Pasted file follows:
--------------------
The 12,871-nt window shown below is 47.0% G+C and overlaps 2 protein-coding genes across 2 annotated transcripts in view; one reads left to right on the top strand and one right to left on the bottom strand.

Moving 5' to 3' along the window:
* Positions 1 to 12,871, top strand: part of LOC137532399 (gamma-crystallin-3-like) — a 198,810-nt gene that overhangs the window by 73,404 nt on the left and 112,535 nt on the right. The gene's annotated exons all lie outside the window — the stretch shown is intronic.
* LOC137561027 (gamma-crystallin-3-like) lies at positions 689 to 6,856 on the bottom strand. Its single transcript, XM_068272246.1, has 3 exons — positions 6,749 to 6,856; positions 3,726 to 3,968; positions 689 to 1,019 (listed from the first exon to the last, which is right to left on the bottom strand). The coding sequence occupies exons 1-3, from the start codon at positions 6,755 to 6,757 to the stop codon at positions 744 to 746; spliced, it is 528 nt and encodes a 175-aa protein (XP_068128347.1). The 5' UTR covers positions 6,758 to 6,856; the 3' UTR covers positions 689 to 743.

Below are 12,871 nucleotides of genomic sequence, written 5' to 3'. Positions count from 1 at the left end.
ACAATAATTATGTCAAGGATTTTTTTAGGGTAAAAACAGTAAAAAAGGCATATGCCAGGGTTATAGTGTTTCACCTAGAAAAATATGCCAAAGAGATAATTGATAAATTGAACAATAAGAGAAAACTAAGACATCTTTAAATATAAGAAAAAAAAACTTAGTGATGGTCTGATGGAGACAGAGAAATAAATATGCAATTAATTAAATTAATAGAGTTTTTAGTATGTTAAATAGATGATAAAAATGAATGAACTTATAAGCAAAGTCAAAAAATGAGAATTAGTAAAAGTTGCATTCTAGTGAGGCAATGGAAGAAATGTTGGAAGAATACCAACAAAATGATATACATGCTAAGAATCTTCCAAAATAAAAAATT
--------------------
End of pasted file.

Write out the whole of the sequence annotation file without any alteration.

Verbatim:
The 12,871-nt window shown below is 47.0% G+C and overlaps 2 protein-coding genes across 2 annotated transcripts in view; one reads left to right on the top strand and one right to left on the bottom strand.

Moving 5' to 3' along the window:
* Positions 1 to 12,871, top strand: part of LOC137532399 (gamma-crystallin-3-like) — a 198,810-nt gene that overhangs the window by 73,404 nt on the left and 112,535 nt on the right. The gene's annotated exons all lie outside the window — the stretch shown is intronic.
* LOC137561027 (gamma-crystallin-3-like) lies at positions 689 to 6,856 on the bottom strand. Its single transcript, XM_068272246.1, has 3 exons — positions 6,749 to 6,856; positions 3,726 to 3,968; positions 689 to 1,019 (listed from the first exon to the last, which is right to left on the bottom strand). The coding sequence occupies exons 1-3, from the start codon at positions 6,755 to 6,757 to the stop codon at positions 744 to 746; spliced, it is 528 nt and encodes a 175-aa protein (XP_068128347.1). The 5' UTR covers positions 6,758 to 6,856; the 3' UTR covers positions 689 to 743.

Below are 12,871 nucleotides of genomic sequence, written 5' to 3'. Positions count from 1 at the left end.
ACAATAATTATGTCAAGGATTTTTTTAGGGTAAAAACAGTAAAAAAGGCATATGCCAGGGTTATAGTGTTTCACCTAGAAAAATATGCCAAAGAGATAATTGATAAATTGAACAATAAGAGAAAACTAAGACATCTTTAAATATAAGAAAAAAAAACTTAGTGATGGTCTGATGGAGACAGAGAAATAAATATGCAATTAATTAAATTAATAGAGTTTTTAGTATGTTAAATAGATGATAAAAATGAATGAACTTATAAGCAAAGTCAAAAAATGAGAATTAGTAAAAGTTGCATTCTAGTGAGGCAATGGAAGAAATGTTGGAAGAATACCAACAAAATGATATACATGCTAAGAATCTTCCAAAATAAAAAATT